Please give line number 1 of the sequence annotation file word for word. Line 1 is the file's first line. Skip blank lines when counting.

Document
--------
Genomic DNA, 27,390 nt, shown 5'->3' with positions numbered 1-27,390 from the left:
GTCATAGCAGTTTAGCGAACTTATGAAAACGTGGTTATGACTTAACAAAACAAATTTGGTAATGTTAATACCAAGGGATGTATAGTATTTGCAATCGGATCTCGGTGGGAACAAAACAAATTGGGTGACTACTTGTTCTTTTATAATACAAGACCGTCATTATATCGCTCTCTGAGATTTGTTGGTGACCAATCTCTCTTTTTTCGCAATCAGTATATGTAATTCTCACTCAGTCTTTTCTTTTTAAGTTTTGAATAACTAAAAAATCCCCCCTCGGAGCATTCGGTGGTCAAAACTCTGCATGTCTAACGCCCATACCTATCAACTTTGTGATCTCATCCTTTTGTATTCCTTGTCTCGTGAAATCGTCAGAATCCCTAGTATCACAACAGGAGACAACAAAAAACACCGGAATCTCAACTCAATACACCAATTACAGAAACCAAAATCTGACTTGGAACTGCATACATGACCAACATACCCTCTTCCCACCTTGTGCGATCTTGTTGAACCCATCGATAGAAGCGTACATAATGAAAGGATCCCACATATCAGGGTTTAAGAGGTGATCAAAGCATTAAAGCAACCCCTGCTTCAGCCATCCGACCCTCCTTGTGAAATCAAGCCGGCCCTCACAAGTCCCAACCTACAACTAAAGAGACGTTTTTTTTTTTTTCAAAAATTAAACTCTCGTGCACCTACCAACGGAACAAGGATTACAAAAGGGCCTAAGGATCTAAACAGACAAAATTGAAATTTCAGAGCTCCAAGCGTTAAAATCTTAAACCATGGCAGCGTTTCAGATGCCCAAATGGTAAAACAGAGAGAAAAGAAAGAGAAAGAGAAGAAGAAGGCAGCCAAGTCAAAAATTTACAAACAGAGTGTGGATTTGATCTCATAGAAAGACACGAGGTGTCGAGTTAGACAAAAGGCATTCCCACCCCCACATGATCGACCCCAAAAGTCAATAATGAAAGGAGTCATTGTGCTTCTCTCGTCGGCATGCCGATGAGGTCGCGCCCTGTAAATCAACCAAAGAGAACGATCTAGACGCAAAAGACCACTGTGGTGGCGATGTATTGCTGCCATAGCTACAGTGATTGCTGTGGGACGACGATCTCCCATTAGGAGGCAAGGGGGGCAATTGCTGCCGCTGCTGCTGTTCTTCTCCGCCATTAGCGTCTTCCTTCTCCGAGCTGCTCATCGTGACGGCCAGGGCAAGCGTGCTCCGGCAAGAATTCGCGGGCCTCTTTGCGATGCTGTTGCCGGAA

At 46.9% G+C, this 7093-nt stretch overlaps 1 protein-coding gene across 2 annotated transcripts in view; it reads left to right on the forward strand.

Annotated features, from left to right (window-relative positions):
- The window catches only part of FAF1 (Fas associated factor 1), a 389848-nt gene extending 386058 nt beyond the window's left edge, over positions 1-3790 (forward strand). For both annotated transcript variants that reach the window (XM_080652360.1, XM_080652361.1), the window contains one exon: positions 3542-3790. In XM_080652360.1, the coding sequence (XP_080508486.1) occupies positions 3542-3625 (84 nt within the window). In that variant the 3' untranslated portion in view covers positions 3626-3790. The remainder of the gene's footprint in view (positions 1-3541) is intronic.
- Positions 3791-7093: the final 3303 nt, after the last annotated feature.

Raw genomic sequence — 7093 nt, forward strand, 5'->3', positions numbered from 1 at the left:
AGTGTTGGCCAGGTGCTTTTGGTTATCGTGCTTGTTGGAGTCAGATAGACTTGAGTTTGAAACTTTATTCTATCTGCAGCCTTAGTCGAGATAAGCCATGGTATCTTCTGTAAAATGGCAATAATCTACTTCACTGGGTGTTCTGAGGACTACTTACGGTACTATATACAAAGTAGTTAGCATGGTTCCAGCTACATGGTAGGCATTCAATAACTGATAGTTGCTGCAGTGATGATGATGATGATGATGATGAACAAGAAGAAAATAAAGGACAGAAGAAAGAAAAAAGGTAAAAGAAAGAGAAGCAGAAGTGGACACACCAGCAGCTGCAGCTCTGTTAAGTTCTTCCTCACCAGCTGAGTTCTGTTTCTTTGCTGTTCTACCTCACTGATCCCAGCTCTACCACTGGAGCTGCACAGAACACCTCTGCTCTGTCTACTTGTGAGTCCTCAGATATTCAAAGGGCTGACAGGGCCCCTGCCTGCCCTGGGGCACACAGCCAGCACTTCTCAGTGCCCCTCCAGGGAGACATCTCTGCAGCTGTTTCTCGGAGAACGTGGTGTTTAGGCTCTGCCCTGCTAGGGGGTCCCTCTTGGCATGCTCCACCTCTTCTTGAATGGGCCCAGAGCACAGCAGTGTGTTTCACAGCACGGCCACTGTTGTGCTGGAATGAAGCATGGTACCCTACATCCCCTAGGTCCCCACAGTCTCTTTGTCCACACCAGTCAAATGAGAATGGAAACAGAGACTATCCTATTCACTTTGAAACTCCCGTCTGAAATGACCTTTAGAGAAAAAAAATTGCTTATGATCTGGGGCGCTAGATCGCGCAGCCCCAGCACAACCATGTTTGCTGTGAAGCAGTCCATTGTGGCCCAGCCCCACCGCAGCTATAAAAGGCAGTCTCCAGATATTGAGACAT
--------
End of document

Genomic DNA, 27,390 nt, shown 5'->3' with positions numbered 1-27,390 from the left: